Of course, the big media story in New York about the twin trials is that the fetid political culture in Albany is on trial.
Court papers in the two cases suggest that testimony in Federal District Court will expose in granular detail what watchdog groups say is a seamy world where big money and politics have long intersected with government.

There are accounts of kickbacks disguised as legitimate income; no-show jobs for a lawmaker’s son; and the use of state money to influence a doctor to refer clients to a favored law firm that, in turn, paid millions of dollars to a lawmaker.

The alleged acts are typical of a culture, according to the watchdog groups, that has made Albany practically synonymous with corruption and stubbornly resistant to reform, keeping citizens-- and even most lawmakers-- in the dark about much of the legislative work and spending done in their names.

For more than two decades, Mr. Silver and, for a lesser period, Mr. Skelos, have presided over the machinery comprising, along with the governor, the so-called three men in a room who have historically controlled much of the state’s policy, legislative and budgeting decisions.

The two trials-- Mr. Silver’s case is to begin on Monday with jury selection, and the case against Mr. Skelos, who is going on trial with his son, Adam, is scheduled to start on Nov. 16-- could run as long as six weeks each, so they will probably overlap for about a month. Never before have two lawmakers of their stature gone on trial at the same time in New York.

...The charges against the two men fall in line with generations of senior legislators in Albany, where corruption has endured for more than a century, with four previous Senate majority leaders and three speakers indicted. When Mr. Cuomo was elected governor in 2010, he vowed to restore integrity, a task that has eluded him so far.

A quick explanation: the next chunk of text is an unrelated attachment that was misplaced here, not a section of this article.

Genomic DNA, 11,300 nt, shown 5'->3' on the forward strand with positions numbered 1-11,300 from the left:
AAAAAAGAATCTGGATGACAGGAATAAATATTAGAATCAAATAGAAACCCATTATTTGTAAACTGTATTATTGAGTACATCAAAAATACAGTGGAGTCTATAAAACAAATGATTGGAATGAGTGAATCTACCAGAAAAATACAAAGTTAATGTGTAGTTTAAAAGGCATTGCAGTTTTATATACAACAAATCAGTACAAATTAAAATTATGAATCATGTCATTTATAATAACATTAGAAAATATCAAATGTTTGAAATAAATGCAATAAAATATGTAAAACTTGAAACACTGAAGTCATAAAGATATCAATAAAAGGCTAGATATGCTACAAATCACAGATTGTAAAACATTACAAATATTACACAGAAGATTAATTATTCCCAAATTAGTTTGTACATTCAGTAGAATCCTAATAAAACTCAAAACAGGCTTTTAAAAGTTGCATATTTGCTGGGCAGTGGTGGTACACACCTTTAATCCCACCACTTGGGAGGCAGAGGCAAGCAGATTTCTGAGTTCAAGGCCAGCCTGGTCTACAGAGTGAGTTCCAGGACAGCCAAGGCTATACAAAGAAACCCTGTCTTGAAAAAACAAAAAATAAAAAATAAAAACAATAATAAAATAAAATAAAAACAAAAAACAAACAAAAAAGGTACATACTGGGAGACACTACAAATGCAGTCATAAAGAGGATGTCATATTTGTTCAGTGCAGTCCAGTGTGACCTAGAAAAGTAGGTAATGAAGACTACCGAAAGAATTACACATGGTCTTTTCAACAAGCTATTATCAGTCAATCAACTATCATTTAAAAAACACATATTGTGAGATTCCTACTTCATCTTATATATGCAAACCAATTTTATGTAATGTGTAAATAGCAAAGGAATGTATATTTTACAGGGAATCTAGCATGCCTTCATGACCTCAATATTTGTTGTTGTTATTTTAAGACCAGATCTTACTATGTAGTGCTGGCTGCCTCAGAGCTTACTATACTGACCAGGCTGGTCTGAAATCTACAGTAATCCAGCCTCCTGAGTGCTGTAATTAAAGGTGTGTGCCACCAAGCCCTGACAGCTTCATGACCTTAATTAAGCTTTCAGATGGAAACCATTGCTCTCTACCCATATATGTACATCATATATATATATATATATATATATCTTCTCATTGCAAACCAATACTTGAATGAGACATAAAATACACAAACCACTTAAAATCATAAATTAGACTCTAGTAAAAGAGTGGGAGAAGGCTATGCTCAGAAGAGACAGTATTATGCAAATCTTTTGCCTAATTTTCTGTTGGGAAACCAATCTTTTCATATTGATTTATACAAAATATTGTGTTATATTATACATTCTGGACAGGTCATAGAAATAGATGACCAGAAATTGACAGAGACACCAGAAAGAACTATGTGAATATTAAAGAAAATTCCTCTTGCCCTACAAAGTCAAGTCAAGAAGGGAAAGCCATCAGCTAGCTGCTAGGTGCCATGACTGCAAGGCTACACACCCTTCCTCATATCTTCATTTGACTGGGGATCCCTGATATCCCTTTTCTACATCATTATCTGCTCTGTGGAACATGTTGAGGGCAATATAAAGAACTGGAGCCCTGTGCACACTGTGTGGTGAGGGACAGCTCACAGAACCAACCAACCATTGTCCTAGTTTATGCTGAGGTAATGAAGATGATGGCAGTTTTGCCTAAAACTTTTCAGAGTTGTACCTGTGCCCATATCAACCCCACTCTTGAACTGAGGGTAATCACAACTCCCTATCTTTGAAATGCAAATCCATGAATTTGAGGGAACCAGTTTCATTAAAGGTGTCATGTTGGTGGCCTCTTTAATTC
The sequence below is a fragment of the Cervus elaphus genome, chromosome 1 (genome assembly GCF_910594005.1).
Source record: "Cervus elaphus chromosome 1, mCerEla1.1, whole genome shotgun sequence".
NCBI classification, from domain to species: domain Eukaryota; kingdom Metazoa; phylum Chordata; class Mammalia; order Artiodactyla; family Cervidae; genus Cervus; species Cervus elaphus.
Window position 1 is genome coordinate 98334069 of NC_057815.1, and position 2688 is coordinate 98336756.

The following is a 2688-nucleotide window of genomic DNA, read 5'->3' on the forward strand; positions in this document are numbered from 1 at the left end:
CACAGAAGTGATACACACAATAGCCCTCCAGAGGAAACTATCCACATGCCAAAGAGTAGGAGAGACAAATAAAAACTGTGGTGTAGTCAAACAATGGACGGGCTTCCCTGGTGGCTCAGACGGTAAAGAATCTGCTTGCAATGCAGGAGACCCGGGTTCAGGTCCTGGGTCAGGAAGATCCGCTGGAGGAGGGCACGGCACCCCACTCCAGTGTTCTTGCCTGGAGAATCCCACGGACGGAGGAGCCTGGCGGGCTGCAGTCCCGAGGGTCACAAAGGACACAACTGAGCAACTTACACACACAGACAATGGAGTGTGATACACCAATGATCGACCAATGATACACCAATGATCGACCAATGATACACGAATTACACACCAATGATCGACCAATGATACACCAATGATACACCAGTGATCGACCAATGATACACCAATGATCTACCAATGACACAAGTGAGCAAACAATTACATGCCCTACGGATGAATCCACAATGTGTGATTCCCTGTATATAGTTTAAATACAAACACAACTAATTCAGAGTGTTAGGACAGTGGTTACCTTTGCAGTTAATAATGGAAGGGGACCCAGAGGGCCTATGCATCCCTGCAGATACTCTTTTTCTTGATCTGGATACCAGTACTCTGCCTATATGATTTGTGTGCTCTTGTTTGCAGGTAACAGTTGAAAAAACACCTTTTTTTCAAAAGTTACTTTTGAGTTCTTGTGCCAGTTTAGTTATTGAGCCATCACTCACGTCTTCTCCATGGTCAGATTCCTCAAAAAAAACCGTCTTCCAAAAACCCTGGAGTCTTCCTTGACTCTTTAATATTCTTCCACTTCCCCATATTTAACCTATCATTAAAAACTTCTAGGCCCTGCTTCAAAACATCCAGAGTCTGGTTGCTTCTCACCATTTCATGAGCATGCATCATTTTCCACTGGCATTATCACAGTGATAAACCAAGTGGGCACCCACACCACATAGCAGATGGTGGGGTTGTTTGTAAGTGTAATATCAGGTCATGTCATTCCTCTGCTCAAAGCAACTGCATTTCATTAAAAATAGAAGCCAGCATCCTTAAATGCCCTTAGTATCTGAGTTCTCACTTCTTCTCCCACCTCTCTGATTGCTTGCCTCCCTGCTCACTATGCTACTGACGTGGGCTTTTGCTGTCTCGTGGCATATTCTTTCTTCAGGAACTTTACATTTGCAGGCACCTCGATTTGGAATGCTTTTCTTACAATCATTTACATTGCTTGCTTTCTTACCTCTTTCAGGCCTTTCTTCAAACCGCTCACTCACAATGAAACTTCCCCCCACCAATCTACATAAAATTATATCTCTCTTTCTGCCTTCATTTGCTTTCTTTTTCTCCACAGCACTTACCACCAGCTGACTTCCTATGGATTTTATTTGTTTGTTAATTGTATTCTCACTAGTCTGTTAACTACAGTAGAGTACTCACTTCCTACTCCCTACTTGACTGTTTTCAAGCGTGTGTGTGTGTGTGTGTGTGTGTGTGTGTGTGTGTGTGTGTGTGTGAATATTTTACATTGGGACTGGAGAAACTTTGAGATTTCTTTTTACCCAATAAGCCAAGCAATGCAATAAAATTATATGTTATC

The governor’s creation of the anti-corruption panel in 2013, known as the Moreland Commission, brought high hopes; it began to uncover what many of its members believed were the institutional problems forming the bedrock of Albany’s troubled culture.

Among them were two broad issues that are expected to figure prominently in both trials: ineffectual campaign finance laws that give moneyed interests-- especially large real estate developers-- outsize influence; and lax financial disclosure rules that allow corrupt lawmakers to list part-time jobs or consulting work to mask political payoffs. Often, this work is listed at law firms that represent clients with business before the state. These laws and rules, largely written by the lawmakers themselves, are seldom enforced.
Perhaps these trials will lead to some meaningful reform. Jesse McKinley writing last week for the Times suggested that "[w]ith corruption and the policing of government still pressing issues in New York’s capital, state ethics regulators have proposed that state elected officials be barred from accepting and asking for campaign contributions from any person or group under investigation by, or involved in legal action with, their offices. The proposal, made this week by the Joint Commission on Public Ethics, which investigates violations of state ethics and lobbying laws, would extend current conflict-of-interest policies that apply to state employees to also include the governor, the state comptroller, the attorney general, state legislators and their re-election campaigns."

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At 2:15 PM, Anonymous ap215 said...

Yep you said it these guys are rotten to the corruption core.